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EXCLUSIVE: How Floyd Mayweather Jr. Grew His Boxing Franchise And Legacy During The Pandemic

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EXCLUSIVE: How Floyd Mayweather Jr. Grew His Boxing Franchise And Legacy During The Pandemic

On June 6, YouTube star Logan Paul and professional boxer Floyd Joy Mayweather Jr. went head to head in an exhibition at the Hard Rock Stadium in Miami. The event lasted for eight rounds of 3 minutes each, and no official winner was read.

In light of the high-dollar exhibition round, Benzinga had the opportunity to sit down and speak with James Williams, CEO at Mayweather Boxing + Fitness, as well as actor and longtime Mayweather friend Cuba Gooding Jr. to talk about Mayweather’s brand and vision to disrupt the fitness industry.

Mayweather's Path To Fitness Brand: Mayweather is a retired, undefeated professional boxer (50-0) whose passion for exercise and self-improvement inspired him to build impactful health experiences.

For Mayweather, a core focus is both the business and athletics of sport.

In 2007, he bought himself out of a top-rank contract for $800,000 and created Mayweather Promotions so he could share in the economics of promotion.

In deciding how to maintain and grow his brand in retirement from the ring, Mayweather thought to build a business that better engages his audience.

"As he was thinking about what he does when retires, he said, 'my brand is so strong, the equity is so powerful, that we’re going to go and build this business ourselves,'" Williams said in a discussion on the gym's early days.

“So, we went out and built this incredible team around Floyd. We were able to hire the best guys in the industry because everybody wants to be part of such a spectacular, exciting brand.”

See Also: Floyd Mayweather Could Make More From Logan Paul Fight Than Michael Jordan's Career NBA Salary

How Mayweather Launched Gyms During Pandemic: Last year, before the pandemic, Williams told Benzinga the brand secured nearly 6,000 applications for franchises due in part to Mayweather’s 70% consumer awareness rate.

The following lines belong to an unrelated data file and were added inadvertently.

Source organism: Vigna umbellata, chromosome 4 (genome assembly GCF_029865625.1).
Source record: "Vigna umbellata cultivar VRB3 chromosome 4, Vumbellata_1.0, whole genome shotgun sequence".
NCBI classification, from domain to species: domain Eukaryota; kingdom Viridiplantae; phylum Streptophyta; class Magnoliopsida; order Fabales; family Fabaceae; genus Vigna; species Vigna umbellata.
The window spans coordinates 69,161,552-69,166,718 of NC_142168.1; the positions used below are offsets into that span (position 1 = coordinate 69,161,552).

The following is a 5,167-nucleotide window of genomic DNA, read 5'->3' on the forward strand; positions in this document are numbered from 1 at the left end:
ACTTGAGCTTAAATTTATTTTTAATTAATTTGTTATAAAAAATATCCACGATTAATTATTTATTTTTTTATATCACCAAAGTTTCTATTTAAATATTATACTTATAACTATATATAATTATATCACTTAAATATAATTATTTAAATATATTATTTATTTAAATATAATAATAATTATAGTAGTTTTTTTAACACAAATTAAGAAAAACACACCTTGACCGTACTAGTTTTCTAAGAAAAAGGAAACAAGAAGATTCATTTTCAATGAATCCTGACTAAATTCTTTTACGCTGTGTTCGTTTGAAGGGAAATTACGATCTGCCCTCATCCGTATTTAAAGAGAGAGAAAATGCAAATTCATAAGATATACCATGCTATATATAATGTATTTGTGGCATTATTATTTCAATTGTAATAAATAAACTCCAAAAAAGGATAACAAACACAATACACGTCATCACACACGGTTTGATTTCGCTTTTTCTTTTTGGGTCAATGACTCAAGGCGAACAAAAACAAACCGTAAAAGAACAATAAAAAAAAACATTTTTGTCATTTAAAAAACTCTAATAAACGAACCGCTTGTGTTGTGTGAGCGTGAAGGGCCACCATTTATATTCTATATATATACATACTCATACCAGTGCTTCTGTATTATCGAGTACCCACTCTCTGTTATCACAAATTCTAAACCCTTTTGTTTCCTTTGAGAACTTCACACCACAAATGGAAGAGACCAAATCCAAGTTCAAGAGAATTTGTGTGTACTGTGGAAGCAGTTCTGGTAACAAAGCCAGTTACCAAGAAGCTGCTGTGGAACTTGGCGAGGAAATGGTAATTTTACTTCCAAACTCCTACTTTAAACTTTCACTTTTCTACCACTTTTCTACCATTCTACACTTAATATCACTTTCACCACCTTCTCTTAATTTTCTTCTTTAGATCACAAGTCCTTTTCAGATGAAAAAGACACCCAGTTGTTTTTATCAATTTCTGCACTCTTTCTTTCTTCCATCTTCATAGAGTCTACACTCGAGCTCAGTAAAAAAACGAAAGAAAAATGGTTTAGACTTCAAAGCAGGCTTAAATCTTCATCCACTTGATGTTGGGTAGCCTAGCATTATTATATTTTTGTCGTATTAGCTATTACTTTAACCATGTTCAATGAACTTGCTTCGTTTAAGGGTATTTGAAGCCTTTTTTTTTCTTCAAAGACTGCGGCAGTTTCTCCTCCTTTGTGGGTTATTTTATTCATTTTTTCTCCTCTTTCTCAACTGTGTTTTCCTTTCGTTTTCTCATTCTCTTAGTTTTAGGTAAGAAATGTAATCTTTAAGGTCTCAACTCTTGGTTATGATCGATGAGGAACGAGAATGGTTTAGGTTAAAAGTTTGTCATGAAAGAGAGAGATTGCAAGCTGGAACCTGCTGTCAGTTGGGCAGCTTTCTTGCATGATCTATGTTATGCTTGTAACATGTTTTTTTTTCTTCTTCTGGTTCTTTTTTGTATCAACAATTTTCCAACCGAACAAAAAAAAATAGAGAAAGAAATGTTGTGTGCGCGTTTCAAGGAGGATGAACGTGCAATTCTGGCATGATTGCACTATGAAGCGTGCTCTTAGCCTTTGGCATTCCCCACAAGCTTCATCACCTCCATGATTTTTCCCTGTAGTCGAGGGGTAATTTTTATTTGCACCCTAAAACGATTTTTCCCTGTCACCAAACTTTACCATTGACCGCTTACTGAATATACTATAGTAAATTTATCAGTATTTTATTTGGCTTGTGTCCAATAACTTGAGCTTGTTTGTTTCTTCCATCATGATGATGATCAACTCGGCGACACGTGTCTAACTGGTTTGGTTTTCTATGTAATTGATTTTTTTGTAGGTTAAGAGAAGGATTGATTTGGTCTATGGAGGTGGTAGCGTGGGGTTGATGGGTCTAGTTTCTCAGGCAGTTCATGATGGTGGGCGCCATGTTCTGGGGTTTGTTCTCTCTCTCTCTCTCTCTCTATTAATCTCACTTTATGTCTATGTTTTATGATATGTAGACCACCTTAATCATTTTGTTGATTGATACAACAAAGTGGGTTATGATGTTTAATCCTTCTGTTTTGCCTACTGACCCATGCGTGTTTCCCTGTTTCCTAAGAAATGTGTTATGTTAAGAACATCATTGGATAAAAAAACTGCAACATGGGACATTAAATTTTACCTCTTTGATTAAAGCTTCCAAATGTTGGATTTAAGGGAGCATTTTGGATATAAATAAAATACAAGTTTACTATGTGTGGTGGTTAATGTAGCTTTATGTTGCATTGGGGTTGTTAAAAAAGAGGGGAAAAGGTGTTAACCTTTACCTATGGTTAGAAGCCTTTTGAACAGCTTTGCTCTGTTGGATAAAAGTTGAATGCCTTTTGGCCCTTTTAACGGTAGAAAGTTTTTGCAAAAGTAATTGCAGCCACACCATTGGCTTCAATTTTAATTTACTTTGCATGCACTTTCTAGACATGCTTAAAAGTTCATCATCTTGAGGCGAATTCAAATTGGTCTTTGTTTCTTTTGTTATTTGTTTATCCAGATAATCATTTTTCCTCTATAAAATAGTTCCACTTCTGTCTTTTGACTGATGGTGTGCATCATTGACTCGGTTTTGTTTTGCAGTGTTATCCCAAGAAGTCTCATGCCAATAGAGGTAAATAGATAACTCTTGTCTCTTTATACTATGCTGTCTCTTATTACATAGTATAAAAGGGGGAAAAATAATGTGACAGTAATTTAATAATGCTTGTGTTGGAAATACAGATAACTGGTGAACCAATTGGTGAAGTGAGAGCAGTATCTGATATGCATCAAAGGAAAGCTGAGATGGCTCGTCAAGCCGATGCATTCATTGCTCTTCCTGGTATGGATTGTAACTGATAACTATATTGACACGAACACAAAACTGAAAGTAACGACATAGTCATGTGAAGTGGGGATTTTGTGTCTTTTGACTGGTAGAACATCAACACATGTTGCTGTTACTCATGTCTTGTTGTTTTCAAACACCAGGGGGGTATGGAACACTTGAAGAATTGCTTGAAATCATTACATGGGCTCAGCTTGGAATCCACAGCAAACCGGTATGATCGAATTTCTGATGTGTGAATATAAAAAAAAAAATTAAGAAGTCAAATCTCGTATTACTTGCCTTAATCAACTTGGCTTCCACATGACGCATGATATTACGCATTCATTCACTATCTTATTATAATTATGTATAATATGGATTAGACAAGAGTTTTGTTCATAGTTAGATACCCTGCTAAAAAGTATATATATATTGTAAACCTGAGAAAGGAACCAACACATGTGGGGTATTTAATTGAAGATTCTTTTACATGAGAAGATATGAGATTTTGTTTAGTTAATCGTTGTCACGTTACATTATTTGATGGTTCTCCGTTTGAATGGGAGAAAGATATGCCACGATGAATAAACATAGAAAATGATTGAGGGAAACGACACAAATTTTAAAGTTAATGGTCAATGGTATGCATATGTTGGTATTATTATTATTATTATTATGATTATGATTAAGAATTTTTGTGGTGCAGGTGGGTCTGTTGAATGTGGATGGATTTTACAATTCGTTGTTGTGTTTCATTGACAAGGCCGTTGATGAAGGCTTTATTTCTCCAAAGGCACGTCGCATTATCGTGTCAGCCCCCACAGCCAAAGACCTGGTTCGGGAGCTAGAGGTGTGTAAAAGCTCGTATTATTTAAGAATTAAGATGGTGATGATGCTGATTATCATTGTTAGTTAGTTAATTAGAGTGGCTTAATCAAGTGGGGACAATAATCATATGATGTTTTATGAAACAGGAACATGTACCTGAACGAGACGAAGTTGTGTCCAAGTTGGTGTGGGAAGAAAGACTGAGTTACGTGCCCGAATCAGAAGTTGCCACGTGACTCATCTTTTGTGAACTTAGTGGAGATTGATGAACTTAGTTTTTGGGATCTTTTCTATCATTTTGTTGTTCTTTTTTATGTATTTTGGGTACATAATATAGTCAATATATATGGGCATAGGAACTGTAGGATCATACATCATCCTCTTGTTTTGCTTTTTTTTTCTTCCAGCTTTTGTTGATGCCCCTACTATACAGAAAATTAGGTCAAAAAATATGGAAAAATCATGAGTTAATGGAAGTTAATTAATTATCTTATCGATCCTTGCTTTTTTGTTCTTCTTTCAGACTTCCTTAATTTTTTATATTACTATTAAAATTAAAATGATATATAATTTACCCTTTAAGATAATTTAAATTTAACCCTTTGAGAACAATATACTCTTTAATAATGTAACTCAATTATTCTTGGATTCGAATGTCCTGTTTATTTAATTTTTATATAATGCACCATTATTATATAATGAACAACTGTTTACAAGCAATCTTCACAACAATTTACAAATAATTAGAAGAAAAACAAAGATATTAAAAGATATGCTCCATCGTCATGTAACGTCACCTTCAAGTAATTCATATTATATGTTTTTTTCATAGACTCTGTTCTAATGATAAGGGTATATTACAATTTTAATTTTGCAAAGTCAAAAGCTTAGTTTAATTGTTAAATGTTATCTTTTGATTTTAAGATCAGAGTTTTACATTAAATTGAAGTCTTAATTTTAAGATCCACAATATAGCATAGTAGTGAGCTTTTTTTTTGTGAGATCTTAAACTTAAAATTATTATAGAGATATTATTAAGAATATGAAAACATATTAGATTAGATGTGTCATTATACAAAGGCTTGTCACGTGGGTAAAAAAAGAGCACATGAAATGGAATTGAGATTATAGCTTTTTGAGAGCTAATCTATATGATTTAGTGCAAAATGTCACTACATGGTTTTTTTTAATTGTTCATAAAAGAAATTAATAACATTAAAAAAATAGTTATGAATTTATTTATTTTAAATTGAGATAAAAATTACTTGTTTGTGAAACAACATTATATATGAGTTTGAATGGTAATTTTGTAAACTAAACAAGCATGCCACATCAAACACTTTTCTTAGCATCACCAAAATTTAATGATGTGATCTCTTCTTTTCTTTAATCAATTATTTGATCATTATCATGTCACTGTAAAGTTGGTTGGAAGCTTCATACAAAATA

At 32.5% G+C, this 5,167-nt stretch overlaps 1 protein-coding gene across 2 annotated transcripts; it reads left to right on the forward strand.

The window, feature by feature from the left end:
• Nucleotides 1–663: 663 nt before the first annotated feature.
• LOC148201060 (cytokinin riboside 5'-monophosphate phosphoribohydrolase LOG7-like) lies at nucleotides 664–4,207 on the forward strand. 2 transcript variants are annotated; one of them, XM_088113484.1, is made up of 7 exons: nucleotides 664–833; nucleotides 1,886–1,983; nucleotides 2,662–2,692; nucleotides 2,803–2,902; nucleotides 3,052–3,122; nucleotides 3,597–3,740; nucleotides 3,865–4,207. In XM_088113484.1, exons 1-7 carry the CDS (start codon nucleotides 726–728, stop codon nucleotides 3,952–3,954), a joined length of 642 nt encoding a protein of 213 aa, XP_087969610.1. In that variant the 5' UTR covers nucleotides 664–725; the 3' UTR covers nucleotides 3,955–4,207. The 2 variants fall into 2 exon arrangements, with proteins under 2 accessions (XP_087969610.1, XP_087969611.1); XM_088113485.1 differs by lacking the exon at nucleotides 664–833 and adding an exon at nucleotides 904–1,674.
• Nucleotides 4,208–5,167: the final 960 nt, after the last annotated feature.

Given that the Mayweather Boxing + Fitness brand was at such an early stage of its life cycle, it was able to better support franchisees in light of COVID-19 restrictions, Williams said.

As a result, Mayweather Boxing + Fitness had no permanent closures, he said.  

“People were still coming even when we had limited capacity,” the CEO said. 

Adding to the unexpected, Mayweather Boxing + Fitness had a strong year financially, Williams said. 

“We doubled our revenue from 2019 to 2020, and we’re on track to do exactly the same again in 2021,” the CEO said. “We had so many franchisees sign up in 2020 because they understood the opportunity coming out of the pandemic.”

During the pandemic, businesses closing down meant that commercial real estate opened up, making available prime locations for Mayweather Boxing + Fitness, Williams said.

Additionally,  20%-40% of gyms permanently closed, shifting the competitive landscape. 

Mayweather's Gym Goes International: Mayweather Boxing + Fitness has secured its first major international deal, Williams told Benzinga. 

A franchisee who is building out a "spectacular" location on Hollywood Boulevard saw such presale success that they returned to Russia, got partners involved and bought the rights for the franchise in Russia, the CEO said. 

Williams shared a text message from Mayweather about the deal with Benzinga. 

"This is my first time fighting in years and it will ignite hype around the world," he said, referring to the June 6 fight in Miami.

"This will be huge for the opening of the gym in Russia, as well as Mayweather Boxing + Fitness gyms all around the world. People, along with Mayweather fans, will be more willing to join and support the gyms once this fight happens. It’s going to be an indescribable event. I’ll fly to Russia soon after the fight so we can go straight to the opening."

Mayweather's Next Steps: Looking forward, the Mayweather Boxing + Fitness brand is highly focused on adaptation, innovation and evolution.

“We have a head start with the programming, [but] it’s about reinvesting capital into technology and other ways to innovate in the studio,” Williams said.

Academy Award winner Cuba Gooding Jr., who joined the interview, told Benzinga about a conversation he had with Mayweather at a Las Vegas gym. 

Gooding Jr. said he asked the boxer what the ingredient is to make a champion. 

"He said, 'train, sweat — you’re never going to achieve excellence without 100% determination at the gym," Gooding said. "You die in that gym so that, on fight night, it’s an afterthought.'"

Gooding said he asked Mayweather: "But Floyd, you just dispatch and go through these champions. So what are you saying about yourself?"

"Floyd said, ‘well, I’m god-gifted,'" Gooding Jr. told Benzinga. 

"I said 'yes you are, sir!' And you know, Floyd Money Mayweather showed me the money!" 

Photo: Mayweather Boxing + Fitness Vice Chairman Burrel Lee Wilks III, left, with Floyd Joy Mayweather Jr., center, and CEO James Williams. 

 

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